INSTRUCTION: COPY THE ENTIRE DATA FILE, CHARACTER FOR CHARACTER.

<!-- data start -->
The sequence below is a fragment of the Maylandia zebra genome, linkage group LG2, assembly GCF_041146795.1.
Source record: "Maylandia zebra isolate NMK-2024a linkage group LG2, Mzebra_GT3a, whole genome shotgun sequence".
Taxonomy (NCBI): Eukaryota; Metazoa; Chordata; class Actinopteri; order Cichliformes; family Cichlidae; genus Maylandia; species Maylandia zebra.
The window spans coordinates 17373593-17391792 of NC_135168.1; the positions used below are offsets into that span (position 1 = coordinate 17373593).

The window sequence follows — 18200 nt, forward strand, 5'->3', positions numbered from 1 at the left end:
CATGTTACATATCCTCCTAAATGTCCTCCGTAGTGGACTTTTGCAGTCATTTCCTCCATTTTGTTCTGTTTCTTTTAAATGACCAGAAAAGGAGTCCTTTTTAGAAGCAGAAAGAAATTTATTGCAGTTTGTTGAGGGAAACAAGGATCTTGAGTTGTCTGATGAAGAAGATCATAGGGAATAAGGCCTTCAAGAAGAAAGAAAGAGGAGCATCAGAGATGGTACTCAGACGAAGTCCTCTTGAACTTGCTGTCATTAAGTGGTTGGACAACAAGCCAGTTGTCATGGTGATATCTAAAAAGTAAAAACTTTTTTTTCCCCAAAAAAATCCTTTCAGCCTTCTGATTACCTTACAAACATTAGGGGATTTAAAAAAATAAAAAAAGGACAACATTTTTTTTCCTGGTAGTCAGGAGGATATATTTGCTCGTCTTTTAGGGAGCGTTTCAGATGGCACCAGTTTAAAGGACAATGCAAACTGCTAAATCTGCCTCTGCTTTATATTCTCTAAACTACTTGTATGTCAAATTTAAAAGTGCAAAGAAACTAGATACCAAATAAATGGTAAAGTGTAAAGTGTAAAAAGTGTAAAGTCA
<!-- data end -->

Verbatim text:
The sequence below is a fragment of the Maylandia zebra genome, linkage group LG2, assembly GCF_041146795.1.
Source record: "Maylandia zebra isolate NMK-2024a linkage group LG2, Mzebra_GT3a, whole genome shotgun sequence".
Taxonomy (NCBI): Eukaryota; Metazoa; Chordata; class Actinopteri; order Cichliformes; family Cichlidae; genus Maylandia; species Maylandia zebra.
The window spans coordinates 17373593-17391792 of NC_135168.1; the positions used below are offsets into that span (position 1 = coordinate 17373593).

The window sequence follows — 18200 nt, forward strand, 5'->3', positions numbered from 1 at the left end:
CATGTTACATATCCTCCTAAATGTCCTCCGTAGTGGACTTTTGCAGTCATTTCCTCCATTTTGTTCTGTTTCTTTTAAATGACCAGAAAAGGAGTCCTTTTTAGAAGCAGAAAGAAATTTATTGCAGTTTGTTGAGGGAAACAAGGATCTTGAGTTGTCTGATGAAGAAGATCATAGGGAATAAGGCCTTCAAGAAGAAAGAAAGAGGAGCATCAGAGATGGTACTCAGACGAAGTCCTCTTGAACTTGCTGTCATTAAGTGGTTGGACAACAAGCCAGTTGTCATGGTGATATCTAAAAAGTAAAAACTTTTTTTTCCCCAAAAAAATCCTTTCAGCCTTCTGATTACCTTACAAACATTAGGGGATTTAAAAAAATAAAAAAAGGACAACATTTTTTTTCCTGGTAGTCAGGAGGATATATTTGCTCGTCTTTTAGGGAGCGTTTCAGATGGCACCAGTTTAAAGGACAATGCAAACTGCTAAATCTGCCTCTGCTTTATATTCTCTAAACTACTTGTATGTCAAATTTAAAAGTGCAAAGAAACTAGATACCAAATAAATGGTAAAGTGTAAAGTGTAAAAAGTGTAAAGTCA